Saturday, April 20

Skincare 101: Pigmentation – What Is It and How Can You Treat It?

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Many women struggle with pigmentation on the skin and while it might seem near impossible to get rid of, there is indeed a light at the end of the pigmentation tunnel. But what is pigmentation on the skin and how do you treat it?

Melanocytes (highly specialised cells within our skin) act like microscopic umbrellas, protecting our skin from UV rays and producing melanin as a built-in sunscreen in response to sun exposure. Pigmentation (or hyperpigmentation) occurs when our bodies create too much melanin, either by too frequent exposure to the sun or overproduction of hormones and thus the natural colour (or pigment) of our skin, appears as blotchy or darker in patches.

When treating hyperpigmentation, the first port of call is to reduce and restrict exposure to the sun. Another key treatment is to add a good sunscreen to your daily skincare routine to protect the skin. It is key to avoid all natural and artificial UVA and UVB light by wearing a broad spectrum sunscreen daily.

Some forms of hyperpigmentation include:

Uneven Skin Tone:

The result of sun damage, hormonal changes, or even side effect of medication this form of pigmentation manifests as a form of skin discolouration. It appears as patches of darkened skin. Women who are on contraceptive medications or going through menopause tend to be more prone to skin discolourations.

Chloasma:

Chloasma or pregnancy mask is a type of hyperpigmentation that can affect the whole face or certain sections of it. It is characterized by a butterfly-shaped mark.

Post-Inflammatory Hyperpigmentation:

This form of post-inflammatory hyperpigmentation is usually tan, brown or black in colour and is developed through inflamed wounds or distress on the skin. In this case, there is an increased production of colour pigment due to an injury or inflammation of the skin.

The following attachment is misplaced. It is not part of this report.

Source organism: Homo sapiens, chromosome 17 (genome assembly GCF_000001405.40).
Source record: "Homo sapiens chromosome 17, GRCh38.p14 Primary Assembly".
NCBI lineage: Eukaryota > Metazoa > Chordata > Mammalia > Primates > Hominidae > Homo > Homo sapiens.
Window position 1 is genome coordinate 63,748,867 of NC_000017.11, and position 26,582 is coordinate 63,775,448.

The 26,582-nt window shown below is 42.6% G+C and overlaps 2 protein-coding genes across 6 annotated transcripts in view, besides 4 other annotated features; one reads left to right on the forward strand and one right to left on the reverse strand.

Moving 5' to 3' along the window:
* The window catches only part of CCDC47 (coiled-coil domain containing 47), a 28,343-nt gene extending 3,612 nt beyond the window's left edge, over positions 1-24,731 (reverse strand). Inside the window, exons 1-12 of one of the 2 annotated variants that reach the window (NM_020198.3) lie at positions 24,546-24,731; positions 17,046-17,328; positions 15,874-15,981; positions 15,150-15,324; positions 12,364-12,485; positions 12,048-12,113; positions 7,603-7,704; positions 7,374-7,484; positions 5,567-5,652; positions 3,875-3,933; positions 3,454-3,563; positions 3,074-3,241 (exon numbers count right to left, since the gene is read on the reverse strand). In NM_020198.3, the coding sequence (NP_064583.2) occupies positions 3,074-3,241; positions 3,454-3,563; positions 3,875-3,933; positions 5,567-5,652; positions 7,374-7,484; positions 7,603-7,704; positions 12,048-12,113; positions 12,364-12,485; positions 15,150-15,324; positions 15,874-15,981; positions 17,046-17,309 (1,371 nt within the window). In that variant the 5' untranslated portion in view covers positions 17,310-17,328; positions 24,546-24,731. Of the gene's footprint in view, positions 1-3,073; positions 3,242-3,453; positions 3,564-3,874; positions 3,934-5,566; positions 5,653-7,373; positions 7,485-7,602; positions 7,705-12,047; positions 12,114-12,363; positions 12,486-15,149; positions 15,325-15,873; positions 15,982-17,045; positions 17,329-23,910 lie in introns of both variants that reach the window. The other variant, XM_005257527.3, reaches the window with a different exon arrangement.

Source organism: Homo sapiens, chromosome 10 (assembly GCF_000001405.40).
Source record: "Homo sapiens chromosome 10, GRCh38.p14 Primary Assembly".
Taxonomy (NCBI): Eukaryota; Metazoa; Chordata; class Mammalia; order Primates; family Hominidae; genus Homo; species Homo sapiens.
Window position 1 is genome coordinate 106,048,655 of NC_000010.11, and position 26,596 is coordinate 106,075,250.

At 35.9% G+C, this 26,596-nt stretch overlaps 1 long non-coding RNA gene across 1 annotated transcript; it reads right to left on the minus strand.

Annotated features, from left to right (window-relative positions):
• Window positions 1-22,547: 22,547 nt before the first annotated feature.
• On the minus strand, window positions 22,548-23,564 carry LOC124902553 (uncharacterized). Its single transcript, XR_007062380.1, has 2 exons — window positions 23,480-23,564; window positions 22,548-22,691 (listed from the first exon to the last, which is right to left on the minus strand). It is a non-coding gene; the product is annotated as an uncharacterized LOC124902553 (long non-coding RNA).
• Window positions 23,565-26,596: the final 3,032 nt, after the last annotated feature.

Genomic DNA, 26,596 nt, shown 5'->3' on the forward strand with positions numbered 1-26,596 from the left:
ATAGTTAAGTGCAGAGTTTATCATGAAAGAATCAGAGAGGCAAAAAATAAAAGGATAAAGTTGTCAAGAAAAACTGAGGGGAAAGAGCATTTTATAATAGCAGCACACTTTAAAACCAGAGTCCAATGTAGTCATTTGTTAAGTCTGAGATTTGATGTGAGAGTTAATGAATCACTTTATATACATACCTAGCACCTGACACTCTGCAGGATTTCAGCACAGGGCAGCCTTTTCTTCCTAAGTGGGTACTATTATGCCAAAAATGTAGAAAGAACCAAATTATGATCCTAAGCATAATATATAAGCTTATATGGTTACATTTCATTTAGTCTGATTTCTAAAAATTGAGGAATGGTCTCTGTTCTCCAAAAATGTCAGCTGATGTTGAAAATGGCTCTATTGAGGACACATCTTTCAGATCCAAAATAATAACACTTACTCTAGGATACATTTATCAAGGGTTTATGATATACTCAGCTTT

Post-Pustular Hyperpigmentation:

These marks are reddish in colour and are developed from healed acne wounds. The scars are caused by broken blood capillaries that have yet to heal at the site of acne lesion.

Treating pigmentation

Try these products to treat pigmentation and skin discolouration:

Dermalogica Pure Light spf50

dermalogica Pure light
This advanced broad-spectrum moisturizer is designed to shield the skin from UV-induced hyperpigmentation The product features Oleosome technology, which uses natural plant spheres filled with sunscreens to increase SPF performance.

Shop the Dermalogica range online via PriceCheck now:

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Clinique Even Better Clinical Dark Spot Corrector

Clinique Even Better Clinical Dark Spot Corrector
This serum buffs away dead cells and evens out the skin, helping to fade the appearance of dark spots and blemishes. The product is enriched with glucosamine, salicylic acid, blackout yeast extract and vitamin C – all wonderful hyperpigmentation busters!

Shop the Clinique range online via PriceCheck now:

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Palmer’s Cocoa Butter Eventone Dark Spot Corrector

Palmer's Cocoa Butter Eventone Dark Spot Corrector,

This affordable product includes vitamin C, which helps to naturally brighten the skin. The cream can be used to target discolouration such as age spots, dark spots, post-acne scars and sun damage to even skin tone and unveil a brighter, more luminous complexion.

Shop the Palmer’s range online via PriceCheck now:

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Want more skincare reads? Here’s Everything You Need To Know About Exfoliation.

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